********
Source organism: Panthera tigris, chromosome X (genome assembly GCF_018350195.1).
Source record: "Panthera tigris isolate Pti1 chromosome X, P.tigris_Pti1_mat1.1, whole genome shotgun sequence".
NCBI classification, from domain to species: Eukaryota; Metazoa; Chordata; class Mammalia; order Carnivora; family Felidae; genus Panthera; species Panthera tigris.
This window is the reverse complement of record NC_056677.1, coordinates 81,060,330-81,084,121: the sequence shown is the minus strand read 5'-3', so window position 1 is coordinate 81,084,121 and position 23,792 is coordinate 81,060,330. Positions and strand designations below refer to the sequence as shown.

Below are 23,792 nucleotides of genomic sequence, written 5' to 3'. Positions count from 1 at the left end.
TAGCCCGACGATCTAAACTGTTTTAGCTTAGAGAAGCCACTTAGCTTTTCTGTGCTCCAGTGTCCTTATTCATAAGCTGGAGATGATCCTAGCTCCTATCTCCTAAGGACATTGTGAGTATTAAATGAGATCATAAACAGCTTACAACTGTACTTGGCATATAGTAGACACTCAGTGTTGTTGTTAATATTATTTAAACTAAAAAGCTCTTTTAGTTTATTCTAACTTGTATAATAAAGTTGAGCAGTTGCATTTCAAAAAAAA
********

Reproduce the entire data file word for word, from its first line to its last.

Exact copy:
Source organism: Panthera tigris, chromosome X (genome assembly GCF_018350195.1).
Source record: "Panthera tigris isolate Pti1 chromosome X, P.tigris_Pti1_mat1.1, whole genome shotgun sequence".
NCBI classification, from domain to species: Eukaryota; Metazoa; Chordata; class Mammalia; order Carnivora; family Felidae; genus Panthera; species Panthera tigris.
This window is the reverse complement of record NC_056677.1, coordinates 81,060,330-81,084,121: the sequence shown is the minus strand read 5'-3', so window position 1 is coordinate 81,084,121 and position 23,792 is coordinate 81,060,330. Positions and strand designations below refer to the sequence as shown.

Below are 23,792 nucleotides of genomic sequence, written 5' to 3'. Positions count from 1 at the left end.
TAGCCCGACGATCTAAACTGTTTTAGCTTAGAGAAGCCACTTAGCTTTTCTGTGCTCCAGTGTCCTTATTCATAAGCTGGAGATGATCCTAGCTCCTATCTCCTAAGGACATTGTGAGTATTAAATGAGATCATAAACAGCTTACAACTGTACTTGGCATATAGTAGACACTCAGTGTTGTTGTTAATATTATTTAAACTAAAAAGCTCTTTTAGTTTATTCTAACTTGTATAATAAAGTTGAGCAGTTGCATTTCAAAAAAAA